Carl, my husband, down right hated it, but was a good sport trying it out. The point of using the powder is that you can recycle the container afterwards - whereas it’s essentially impossible to recycle a toothpaste tube due to the paste residue.
I’ve switched us to a Trader Joe’s option that at least gives the illusion of being made out of better ingredients, but again - not recyclable. I’m open to making my own powder or paste one day, but for the time being - neither one of us has any time for that. So, for the non-foreseeable future, we’ll be using paste. If anyone has any all natural options they love - please let me know!
Huzzah! I’ve switched ALL of our cleaning products to two things. Yes - TWO!!! Praises all around. I now only use white vinegar and Castile soap for cleaning. You can purchase both online or go to your local store. I bought our Castile soap from Trader Joe's and the Distilled White Vinegar at Healthy Home Market.
In her book, Bea Johnson lists the extensive uses for vinegar and provides a few recipes for different cleaners. Her Basic Mix of 1/4 White Vinegar to 1 Cup Water works on just about everything. So far I’ve only used full-strength vinegar to clean the toilet, but I use the basic mix for everything else - counters, tables, glass, etc. It works great and is so simple! I purchased some amber glass spray bottles from Amazon and an amber glass soap dispenser to house my homemade cleaning mixes.
Now there’s only a handful of items under each of our sinks. It’s neat, organized and toxin-free. We use the Castile soap with water at different ratios for our dishes, hands [only in the kitchen so far - we still have some Method Soap in the bathroom] and washing our dog Shiloh. My next thing to swap is our laundry detergent. I just need to get a container, look up the soap to water ratio and make some. Then, I think that will literally be all of our products.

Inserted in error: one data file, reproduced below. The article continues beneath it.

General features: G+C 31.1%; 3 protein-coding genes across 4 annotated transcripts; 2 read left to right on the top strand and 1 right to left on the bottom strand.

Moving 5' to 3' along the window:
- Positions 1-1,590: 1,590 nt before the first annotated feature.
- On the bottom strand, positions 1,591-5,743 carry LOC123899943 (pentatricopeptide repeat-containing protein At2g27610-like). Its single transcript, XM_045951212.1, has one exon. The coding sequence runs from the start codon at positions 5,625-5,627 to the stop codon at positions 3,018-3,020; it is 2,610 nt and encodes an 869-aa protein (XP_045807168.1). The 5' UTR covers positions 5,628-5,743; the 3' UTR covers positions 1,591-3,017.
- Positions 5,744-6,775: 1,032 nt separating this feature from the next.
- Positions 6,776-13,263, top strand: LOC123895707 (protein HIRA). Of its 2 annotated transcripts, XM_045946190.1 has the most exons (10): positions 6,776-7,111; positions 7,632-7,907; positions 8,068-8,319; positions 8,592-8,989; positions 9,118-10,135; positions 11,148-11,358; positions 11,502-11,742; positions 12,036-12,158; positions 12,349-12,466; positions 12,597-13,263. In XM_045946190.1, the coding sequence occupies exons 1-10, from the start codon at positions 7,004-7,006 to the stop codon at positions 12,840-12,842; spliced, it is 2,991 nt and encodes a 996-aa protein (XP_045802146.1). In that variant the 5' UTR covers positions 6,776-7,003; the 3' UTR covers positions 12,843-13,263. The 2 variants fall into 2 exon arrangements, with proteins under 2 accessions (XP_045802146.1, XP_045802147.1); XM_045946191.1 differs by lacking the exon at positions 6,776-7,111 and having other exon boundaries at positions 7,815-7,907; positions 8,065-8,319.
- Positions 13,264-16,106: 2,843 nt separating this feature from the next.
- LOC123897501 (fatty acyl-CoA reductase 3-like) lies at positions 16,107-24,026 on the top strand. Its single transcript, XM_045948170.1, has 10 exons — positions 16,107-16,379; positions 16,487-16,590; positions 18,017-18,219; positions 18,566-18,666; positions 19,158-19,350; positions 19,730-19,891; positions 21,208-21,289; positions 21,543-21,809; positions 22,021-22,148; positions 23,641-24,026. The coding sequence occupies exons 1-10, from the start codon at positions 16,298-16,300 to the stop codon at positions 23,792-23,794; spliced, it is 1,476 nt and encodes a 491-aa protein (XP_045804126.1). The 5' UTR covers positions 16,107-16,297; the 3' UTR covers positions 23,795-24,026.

I’d also like to mention that cleaning takes me almost no time at all since pairing down and getting rid of so many of our possessions. It has been one of my favorite perks! When I needed to deep-clean the house, it used to take me Friday night and all of my Saturday to scrub and dust and clean and vacuum - now it takes me two hours. AMAZING! But, I don’t need to deep clean very often, so my typical cleaning routine is just about 20 minutes. No regrets - I don’t miss the stuff at all and I’m loving the extra time!
This has been a confusing road to travel. Since quitting acne treatments and focusing on skincare - I’ve given up foundation completely. It was too heavy and clogging my already over-clogged pores, not making anything better. I now only use concealer, in terms of facial makeup, instead of both.
My biggest complaint when going from drugstore beauty products to green, all-natural products is how confusing the terminology is. I’m used to exfoliator, moisturizer, cleanser, toner, foundation, concealer - I know what to do with those.
Now I’m facing words like potions, elixirs, serums, mists, tonics, masks, cleansing grains, polishes & awakening face cream [at least that one clues me into using it in the morning] - I have no idea how to use any of those!
What time of day do I use this? How often do I use this? What goes first, serum or awakening cream? It’s totally puzzling, and most companies I’ve come across do a poor job of describing how to use their products and why you would use them in the first place. It’s ridiculous.
[I get my moisturizer from Good Medicine Beauty Lab and I think they do a decent job, but could stand some improvement. I’d love to see them post tutorials! One great thing about them is that even their packaging is responsible - you can recycle or compost all of it!]
Here I am - I want to stop putting terrible man-made gross cat-butt on my face [yes, that exists, #9 in link] and I want to use beautiful clean products instead, but the entry point seems to have a steep learning curve. I’m not giving up, but because it’s so confusing, it’s slowing the process down. I’d much rather be able to understand, get what I need and get to using it.
That being said, I now use serum, awakening cream and primer on my face each morning. I’ve switched to an all-natural body wash and I’ve upgraded my mascara. Even with the few products I use, I’ve still got a ways to go before they’re all switched to all-natural. Next on my list is concealer. Ultimately I’d like to get my make-up down to concealer or a powder, one eyeshadow palette, eyeliner and mascara. Four items. I’m close, so I think this will be doable before the year is out.